The vivarium could be planted with heaths and heathers and even a small ornamental bush or two (I have used both Spanish Gorse and Hebe with considerable success). Grasses and ornamental ground cover plants are also appreciated. It is important, however, that open areas are available for basking and a south facing sand bank will usually be favoured for egg-laying.
These species will generally use hibernacula although some individuals will prefer to dig their own hibernation chamber. For their benefit, a slab of rock firmly supported over a depth of sand will help provide a good hibernating area.
BreedingMating takes place during the Spring and is typical of lacertids (see our Breeding pages). After a period of 1 to 2 months the female will be extremely fat - individual egg bulges are often visible. She will usually dig one or two test burrows in a warm spot before choosing where to lay the eggs. She will lay anywhere from 6 to 20 eggs and, ideally, these should be dug up and incubated artificially. When the young hatch, they will usually start feeding within 24 hours of birth.
In optimum conditions, the adults will mate again and
produce a second clutch about 6 weeks after the first.
These are primarily insectivorous lizards and should be fed a suitable range of insects. When fully grown they can handle any of the invertebrates listed in our live foods page. These should be gut loaded and dusted with a suitable multivitamin powder. If you are fortunate enough to have them breed then at this stage they require small insects - third or fourth stage crickets are good as are buffalo worms or other similar sized prey. Gut-loading and vitamin dusting are essential.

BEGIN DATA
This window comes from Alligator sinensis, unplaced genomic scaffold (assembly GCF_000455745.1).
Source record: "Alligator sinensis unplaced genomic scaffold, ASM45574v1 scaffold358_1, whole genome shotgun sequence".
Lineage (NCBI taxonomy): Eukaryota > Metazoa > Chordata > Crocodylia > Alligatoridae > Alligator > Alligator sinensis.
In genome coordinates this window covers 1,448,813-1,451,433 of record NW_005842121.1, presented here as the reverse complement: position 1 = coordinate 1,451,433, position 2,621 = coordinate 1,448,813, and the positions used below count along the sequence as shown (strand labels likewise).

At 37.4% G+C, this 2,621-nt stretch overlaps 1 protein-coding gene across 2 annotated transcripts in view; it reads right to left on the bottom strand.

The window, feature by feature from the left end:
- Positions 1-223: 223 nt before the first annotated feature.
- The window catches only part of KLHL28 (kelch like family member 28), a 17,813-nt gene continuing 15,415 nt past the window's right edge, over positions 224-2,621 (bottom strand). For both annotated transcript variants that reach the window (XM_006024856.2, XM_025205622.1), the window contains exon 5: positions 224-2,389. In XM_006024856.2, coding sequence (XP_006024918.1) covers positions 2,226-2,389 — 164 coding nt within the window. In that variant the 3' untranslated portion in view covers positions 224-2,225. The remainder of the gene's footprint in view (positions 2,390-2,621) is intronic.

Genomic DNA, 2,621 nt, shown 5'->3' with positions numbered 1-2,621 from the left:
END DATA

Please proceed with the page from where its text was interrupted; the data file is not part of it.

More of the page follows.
Obtaining your animals
In most years, numbers of the Eastern sub-species are imported from the former USSR and can be found in pet shops. A very common with these animals is a disease known as "Tree bark tumour" or, properly, viral papillomata. In its more advanced stages it appears as a growth on the skin rather like its common name. It is almost invariably fatal although animals may live with it for several years. It is also highly infectious. It is spread most commonly by biting and is thus usually evidenced around the back of the body in females and around the head in males. Animals exhibiting any sign of this should be avoided.
It does not appear to be carried down through the eggs to succeeding generations so it might be possible to breed "clean" animals from an infected pair kept in isolation. In such cases, however, the infected animals should never come into contact with any other animals nor should any of their food, decor etc be transferred to other animals. As with any disease you might see with your animals hygiene is essential.
The Western sub-species (and the Eastern sub-species where it occurs in the EU) is one of the "European Protected Species" and are thus relatively rarely available. Nonetheless there are breeders in the UK and the EU who will happily sell some of their offspring. Understandably, most of these breeders do expect you to have the appropriate facilities and knowledge as the objective is to spread breeding colonies among a number of keepers. Naturally, these animals can also be regarded as normally infection and parasite free. Occasionally they might carry a light mite load which, being kept in outdoor vivaria, are dropped from birds. These are not a problem but if their numbers grow excessive this usually indicates that the animals is stressed and/or being kept in in-appropriate conditions. But, always ensure that you get some form of certification that these are captive bred animals.
Similar species include the Balkan or Three-Lined Green Lizards (Lacerta trilineata and Lacerta media) and the Caucasus Green Lizard (Lacerta strigata). Generally speaking these require a little more warmth and are less damp tolerant (or, in the case of the latter MUCH less damp tolerant!).